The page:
Learn By Numbers

  • Steve Hatter

Fear has gripped our nation, state, and city. We’re now over four months into responding to a mysterious virus that arrived unexpectedly and continues to profoundly impact everything. And, as of now, there is no reliable sense of when the threat, and the turmoil it brings, will end. Nor is there any sense of agreement or unity as to how we should respond individually or corporately going forward. What could be an opportunity to draw people together against a common foe, is exploding even lifelong friendships and blood family relationships. While we must “mask up” in public, the virus is at the same time unmasking our hearts. People’s true character is getting exposed as they’re asked to not just consider, but to declare, what really matters to them. Circumstances have ruled silence or passivity on the great questions of life no longer an option. We are now forced into declarations on those uncomfortable “politics and religion” questions that have heretofore been deemed socially unsafe to talk about in polite company.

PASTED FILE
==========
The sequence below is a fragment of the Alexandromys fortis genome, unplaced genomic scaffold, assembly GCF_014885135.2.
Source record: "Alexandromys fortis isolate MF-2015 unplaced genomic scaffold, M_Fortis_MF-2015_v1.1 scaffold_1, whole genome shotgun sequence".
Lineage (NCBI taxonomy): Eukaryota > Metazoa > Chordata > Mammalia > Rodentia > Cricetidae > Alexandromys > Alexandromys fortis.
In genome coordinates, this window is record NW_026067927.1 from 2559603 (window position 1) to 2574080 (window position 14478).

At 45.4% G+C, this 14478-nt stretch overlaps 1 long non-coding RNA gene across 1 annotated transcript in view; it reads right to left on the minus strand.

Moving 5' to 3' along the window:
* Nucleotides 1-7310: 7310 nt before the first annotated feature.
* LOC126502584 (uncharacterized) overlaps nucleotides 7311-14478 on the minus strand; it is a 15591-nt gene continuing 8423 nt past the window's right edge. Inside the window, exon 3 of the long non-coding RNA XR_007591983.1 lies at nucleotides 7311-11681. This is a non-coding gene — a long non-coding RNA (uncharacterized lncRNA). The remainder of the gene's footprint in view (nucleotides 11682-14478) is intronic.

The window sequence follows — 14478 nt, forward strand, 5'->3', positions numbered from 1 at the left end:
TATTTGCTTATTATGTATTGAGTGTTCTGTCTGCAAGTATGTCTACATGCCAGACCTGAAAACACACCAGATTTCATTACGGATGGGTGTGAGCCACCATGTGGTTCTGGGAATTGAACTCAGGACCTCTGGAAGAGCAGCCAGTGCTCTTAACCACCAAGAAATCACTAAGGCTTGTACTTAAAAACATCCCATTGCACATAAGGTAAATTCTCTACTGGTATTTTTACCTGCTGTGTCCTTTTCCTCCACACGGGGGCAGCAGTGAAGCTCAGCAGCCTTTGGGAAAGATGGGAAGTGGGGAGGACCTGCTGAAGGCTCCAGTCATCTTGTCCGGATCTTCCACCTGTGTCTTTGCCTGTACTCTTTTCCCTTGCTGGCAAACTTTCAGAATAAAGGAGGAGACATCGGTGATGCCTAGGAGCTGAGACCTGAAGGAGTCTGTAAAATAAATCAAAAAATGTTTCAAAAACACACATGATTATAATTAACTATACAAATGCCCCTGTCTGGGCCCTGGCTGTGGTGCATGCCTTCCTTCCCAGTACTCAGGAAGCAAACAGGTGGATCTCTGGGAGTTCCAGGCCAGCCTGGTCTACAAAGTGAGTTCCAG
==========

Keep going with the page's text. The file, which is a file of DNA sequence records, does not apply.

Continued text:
To say that I am constantly thinking about what God may now be doing as Sovereign over all, which means the virus too, is an understatement. I think about the life-and-death importance of noble Christian testimony in crisis, and I want to get it right. I pray for our church, and its array of ministries, to respond well, and I want to please God with my personal witness. In my contemplations, I found help in an unlikely place this week—the Old Testament Book of Numbers. Let me walk you through some of this profound recounting of Israel’s history and show you what I mean.